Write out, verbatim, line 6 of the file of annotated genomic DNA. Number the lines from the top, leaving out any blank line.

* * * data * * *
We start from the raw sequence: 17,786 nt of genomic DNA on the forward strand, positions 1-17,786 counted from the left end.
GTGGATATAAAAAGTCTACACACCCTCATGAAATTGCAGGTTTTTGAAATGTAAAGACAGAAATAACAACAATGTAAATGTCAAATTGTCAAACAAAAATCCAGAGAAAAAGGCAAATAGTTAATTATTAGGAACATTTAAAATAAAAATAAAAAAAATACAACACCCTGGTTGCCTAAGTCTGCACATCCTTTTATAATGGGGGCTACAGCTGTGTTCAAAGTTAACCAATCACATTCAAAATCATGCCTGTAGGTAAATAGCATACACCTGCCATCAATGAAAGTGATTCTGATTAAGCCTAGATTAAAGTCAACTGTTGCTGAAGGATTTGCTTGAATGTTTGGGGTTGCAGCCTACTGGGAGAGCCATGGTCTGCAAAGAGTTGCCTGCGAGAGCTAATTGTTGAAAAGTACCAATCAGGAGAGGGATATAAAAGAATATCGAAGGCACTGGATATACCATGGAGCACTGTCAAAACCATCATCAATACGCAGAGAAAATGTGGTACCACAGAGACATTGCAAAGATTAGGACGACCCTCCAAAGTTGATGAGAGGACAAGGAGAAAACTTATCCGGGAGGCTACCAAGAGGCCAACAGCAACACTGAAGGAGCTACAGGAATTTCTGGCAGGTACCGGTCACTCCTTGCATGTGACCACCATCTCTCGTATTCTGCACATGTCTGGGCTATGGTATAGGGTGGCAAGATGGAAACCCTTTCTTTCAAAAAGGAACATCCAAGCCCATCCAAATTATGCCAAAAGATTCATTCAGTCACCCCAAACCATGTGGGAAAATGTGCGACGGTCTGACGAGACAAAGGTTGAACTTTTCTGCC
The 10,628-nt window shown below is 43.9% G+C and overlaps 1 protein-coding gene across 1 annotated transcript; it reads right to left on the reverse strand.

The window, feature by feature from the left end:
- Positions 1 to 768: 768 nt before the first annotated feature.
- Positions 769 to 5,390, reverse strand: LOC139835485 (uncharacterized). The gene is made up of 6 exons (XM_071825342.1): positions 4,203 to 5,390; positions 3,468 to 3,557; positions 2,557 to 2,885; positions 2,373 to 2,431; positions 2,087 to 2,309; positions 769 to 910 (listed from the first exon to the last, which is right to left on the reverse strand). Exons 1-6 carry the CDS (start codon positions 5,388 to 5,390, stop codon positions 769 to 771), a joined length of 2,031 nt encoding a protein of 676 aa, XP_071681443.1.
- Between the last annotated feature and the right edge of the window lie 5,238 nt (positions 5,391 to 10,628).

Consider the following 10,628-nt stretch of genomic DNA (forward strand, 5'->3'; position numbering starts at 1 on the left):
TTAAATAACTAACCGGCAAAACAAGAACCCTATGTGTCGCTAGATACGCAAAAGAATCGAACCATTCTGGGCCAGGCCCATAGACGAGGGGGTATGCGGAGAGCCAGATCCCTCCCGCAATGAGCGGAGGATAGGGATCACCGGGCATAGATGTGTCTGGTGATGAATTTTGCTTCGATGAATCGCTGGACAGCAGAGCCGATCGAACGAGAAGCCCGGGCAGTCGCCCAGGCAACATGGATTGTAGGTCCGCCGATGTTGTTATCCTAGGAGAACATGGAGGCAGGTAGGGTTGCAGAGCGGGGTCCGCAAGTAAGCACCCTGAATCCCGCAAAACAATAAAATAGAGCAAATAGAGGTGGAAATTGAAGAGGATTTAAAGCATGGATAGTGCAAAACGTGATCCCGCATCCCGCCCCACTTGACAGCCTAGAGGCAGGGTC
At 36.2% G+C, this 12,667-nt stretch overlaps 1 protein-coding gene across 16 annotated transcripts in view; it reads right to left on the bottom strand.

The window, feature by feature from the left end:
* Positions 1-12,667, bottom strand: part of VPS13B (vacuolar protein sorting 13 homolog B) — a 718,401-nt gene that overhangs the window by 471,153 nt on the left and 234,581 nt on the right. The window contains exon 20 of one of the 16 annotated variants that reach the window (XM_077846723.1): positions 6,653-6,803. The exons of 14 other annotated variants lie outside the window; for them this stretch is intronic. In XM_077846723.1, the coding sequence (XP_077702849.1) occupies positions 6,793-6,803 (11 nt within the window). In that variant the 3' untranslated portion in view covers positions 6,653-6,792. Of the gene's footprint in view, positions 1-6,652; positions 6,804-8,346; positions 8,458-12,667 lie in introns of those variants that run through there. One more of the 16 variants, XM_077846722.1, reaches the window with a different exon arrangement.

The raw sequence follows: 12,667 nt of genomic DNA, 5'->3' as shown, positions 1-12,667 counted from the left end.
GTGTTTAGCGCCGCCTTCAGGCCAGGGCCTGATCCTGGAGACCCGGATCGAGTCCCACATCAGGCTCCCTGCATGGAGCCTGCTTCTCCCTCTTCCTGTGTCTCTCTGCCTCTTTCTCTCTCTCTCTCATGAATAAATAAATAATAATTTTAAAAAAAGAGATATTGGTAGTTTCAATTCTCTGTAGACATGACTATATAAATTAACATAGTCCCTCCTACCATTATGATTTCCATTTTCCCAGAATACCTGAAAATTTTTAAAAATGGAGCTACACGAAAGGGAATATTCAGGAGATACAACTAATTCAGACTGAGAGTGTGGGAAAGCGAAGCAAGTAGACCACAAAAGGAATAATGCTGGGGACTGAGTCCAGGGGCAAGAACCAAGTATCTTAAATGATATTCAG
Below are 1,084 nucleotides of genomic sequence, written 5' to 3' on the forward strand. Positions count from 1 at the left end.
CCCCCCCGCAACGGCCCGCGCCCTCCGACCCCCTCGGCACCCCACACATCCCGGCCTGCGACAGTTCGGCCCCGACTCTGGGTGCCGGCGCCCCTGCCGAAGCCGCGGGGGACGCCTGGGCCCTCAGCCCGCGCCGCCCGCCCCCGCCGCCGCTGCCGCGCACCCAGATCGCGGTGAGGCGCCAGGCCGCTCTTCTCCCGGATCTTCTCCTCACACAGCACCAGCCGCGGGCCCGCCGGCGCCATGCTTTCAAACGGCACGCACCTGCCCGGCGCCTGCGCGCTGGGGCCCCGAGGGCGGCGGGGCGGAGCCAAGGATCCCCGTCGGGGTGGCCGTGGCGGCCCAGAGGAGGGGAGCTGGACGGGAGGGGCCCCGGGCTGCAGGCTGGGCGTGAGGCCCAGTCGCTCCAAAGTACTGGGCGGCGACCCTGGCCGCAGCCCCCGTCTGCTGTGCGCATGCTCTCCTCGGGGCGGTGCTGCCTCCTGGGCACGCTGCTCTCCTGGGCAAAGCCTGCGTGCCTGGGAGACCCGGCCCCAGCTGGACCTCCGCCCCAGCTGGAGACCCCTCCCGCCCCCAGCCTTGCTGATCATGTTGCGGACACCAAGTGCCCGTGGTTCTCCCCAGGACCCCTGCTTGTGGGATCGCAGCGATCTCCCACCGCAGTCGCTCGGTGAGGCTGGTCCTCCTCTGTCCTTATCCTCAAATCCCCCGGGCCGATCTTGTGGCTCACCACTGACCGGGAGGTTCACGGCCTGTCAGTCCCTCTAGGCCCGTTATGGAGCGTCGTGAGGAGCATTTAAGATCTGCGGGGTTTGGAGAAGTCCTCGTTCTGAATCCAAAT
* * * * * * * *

- Positions 769 to 5,390, reverse strand: LOC139835485 (uncharacterized). The gene is made up of 6 exons (XM_071825342.1): positions 4,203 to 5,390; positions 3,468 to 3,557; positions 2,557 to 2,885; positions 2,373 to 2,431; positions 2,087 to 2,309; positions 769 to 910 (listed from the first exon to the last, which is right to left on the reverse strand). Exons 1-6 carry the CDS (start codon positions 5,388 to 5,390, stop codon positions 769 to 771), a joined length of 2,031 nt encoding a protein of 676 aa, XP_071681443.1.